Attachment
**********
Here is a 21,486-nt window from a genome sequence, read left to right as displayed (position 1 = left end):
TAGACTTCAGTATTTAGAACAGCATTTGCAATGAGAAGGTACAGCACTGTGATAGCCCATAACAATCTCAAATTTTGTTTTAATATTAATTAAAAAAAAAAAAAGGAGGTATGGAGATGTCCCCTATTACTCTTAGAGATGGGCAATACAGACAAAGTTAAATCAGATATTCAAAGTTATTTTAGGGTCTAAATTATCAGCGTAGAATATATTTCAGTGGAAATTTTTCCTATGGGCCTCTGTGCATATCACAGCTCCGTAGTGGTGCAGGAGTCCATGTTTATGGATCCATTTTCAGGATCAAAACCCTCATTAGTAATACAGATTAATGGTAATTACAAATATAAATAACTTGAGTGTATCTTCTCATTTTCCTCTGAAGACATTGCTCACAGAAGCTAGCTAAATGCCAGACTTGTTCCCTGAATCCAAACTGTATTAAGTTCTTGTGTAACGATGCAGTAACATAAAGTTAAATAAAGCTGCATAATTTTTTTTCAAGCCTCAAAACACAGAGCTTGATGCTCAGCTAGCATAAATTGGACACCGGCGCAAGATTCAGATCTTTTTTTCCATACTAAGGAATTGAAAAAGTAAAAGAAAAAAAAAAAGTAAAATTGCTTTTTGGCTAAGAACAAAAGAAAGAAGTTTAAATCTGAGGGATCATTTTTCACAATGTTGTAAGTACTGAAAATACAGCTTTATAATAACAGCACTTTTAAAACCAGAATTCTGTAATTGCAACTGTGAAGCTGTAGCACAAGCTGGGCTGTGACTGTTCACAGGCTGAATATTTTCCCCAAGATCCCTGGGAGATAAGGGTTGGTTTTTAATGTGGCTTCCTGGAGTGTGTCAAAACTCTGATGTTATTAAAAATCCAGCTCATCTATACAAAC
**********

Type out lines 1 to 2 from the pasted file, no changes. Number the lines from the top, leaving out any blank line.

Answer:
Here is a 21,486-nt window from a genome sequence, read left to right as displayed (position 1 = left end):
TAGACTTCAGTATTTAGAACAGCATTTGCAATGAGAAGGTACAGCACTGTGATAGCCCATAACAATCTCAAATTTTGTTTTAATATTAATTAAAAAAAAAAAAAGGAGGTATGGAGATGTCCCCTATTACTCTTAGAGATGGGCAATACAGACAAAGTTAAATCAGATATTCAAAGTTATTTTAGGGTCTAAATTATCAGCGTAGAATATATTTCAGTGGAAATTTTTCCTATGGGCCTCTGTGCATATCACAGCTCCGTAGTGGTGCAGGAGTCCATGTTTATGGATCCATTTTCAGGATCAAAACCCTCATTAGTAATACAGATTAATGGTAATTACAAATATAAATAACTTGAGTGTATCTTCTCATTTTCCTCTGAAGACATTGCTCACAGAAGCTAGCTAAATGCCAGACTTGTTCCCTGAATCCAAACTGTATTAAGTTCTTGTGTAACGATGCAGTAACATAAAGTTAAATAAAGCTGCATAATTTTTTTTCAAGCCTCAAAACACAGAGCTTGATGCTCAGCTAGCATAAATTGGACACCGGCGCAAGATTCAGATCTTTTTTTCCATACTAAGGAATTGAAAAAGTAAAAGAAAAAAAAAAAGTAAAATTGCTTTTTGGCTAAGAACAAAAGAAAGAAGTTTAAATCTGAGGGATCATTTTTCACAATGTTGTAAGTACTGAAAATACAGCTTTATAATAACAGCACTTTTAAAACCAGAATTCTGTAATTGCAACTGTGAAGCTGTAGCACAAGCTGGGCTGTGACTGTTCACAGGCTGAATATTTTCCCCAAGATCCCTGGGAGATAAGGGTTGGTTTTTAATGTGGCTTCCTGGAGTGTGTCAAAACTCTGATGTTATTAAAAATCCAGCTCATCTATACAAAC